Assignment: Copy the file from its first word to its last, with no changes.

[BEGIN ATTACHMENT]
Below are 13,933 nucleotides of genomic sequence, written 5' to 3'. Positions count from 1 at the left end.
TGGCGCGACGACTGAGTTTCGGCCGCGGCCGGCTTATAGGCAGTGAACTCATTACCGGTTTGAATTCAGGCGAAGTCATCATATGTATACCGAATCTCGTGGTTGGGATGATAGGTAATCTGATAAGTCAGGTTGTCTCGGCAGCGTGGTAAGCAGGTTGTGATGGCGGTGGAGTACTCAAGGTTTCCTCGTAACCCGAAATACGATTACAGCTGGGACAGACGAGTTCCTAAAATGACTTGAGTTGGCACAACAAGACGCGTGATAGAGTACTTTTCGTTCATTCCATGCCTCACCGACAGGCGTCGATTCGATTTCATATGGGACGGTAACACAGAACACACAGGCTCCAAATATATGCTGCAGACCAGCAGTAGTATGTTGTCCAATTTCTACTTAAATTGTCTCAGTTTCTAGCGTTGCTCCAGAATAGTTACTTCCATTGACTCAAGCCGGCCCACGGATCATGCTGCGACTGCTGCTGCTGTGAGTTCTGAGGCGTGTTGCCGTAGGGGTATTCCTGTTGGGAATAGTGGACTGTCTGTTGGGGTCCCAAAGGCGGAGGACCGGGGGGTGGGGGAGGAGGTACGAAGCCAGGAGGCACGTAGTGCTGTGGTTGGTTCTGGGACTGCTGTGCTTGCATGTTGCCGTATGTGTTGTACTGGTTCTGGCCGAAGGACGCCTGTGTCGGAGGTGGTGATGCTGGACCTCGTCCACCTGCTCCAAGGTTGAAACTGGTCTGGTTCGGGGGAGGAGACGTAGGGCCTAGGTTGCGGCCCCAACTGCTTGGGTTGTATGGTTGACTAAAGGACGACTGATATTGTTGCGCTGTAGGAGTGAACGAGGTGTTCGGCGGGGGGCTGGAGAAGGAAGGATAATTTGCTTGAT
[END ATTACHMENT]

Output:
Below are 13,933 nucleotides of genomic sequence, written 5' to 3'. Positions count from 1 at the left end.
TGGCGCGACGACTGAGTTTCGGCCGCGGCCGGCTTATAGGCAGTGAACTCATTACCGGTTTGAATTCAGGCGAAGTCATCATATGTATACCGAATCTCGTGGTTGGGATGATAGGTAATCTGATAAGTCAGGTTGTCTCGGCAGCGTGGTAAGCAGGTTGTGATGGCGGTGGAGTACTCAAGGTTTCCTCGTAACCCGAAATACGATTACAGCTGGGACAGACGAGTTCCTAAAATGACTTGAGTTGGCACAACAAGACGCGTGATAGAGTACTTTTCGTTCATTCCATGCCTCACCGACAGGCGTCGATTCGATTTCATATGGGACGGTAACACAGAACACACAGGCTCCAAATATATGCTGCAGACCAGCAGTAGTATGTTGTCCAATTTCTACTTAAATTGTCTCAGTTTCTAGCGTTGCTCCAGAATAGTTACTTCCATTGACTCAAGCCGGCCCACGGATCATGCTGCGACTGCTGCTGCTGTGAGTTCTGAGGCGTGTTGCCGTAGGGGTATTCCTGTTGGGAATAGTGGACTGTCTGTTGGGGTCCCAAAGGCGGAGGACCGGGGGGTGGGGGAGGAGGTACGAAGCCAGGAGGCACGTAGTGCTGTGGTTGGTTCTGGGACTGCTGTGCTTGCATGTTGCCGTATGTGTTGTACTGGTTCTGGCCGAAGGACGCCTGTGTCGGAGGTGGTGATGCTGGACCTCGTCCACCTGCTCCAAGGTTGAAACTGGTCTGGTTCGGGGGAGGAGACGTAGGGCCTAGGTTGCGGCCCCAACTGCTTGGGTTGTATGGTTGACTAAAGGACGACTGATATTGTTGCGCTGTAGGAGTGAACGAGGTGTTCGGCGGGGGGCTGGAGAAGGAAGGATAATTTGCTTGAT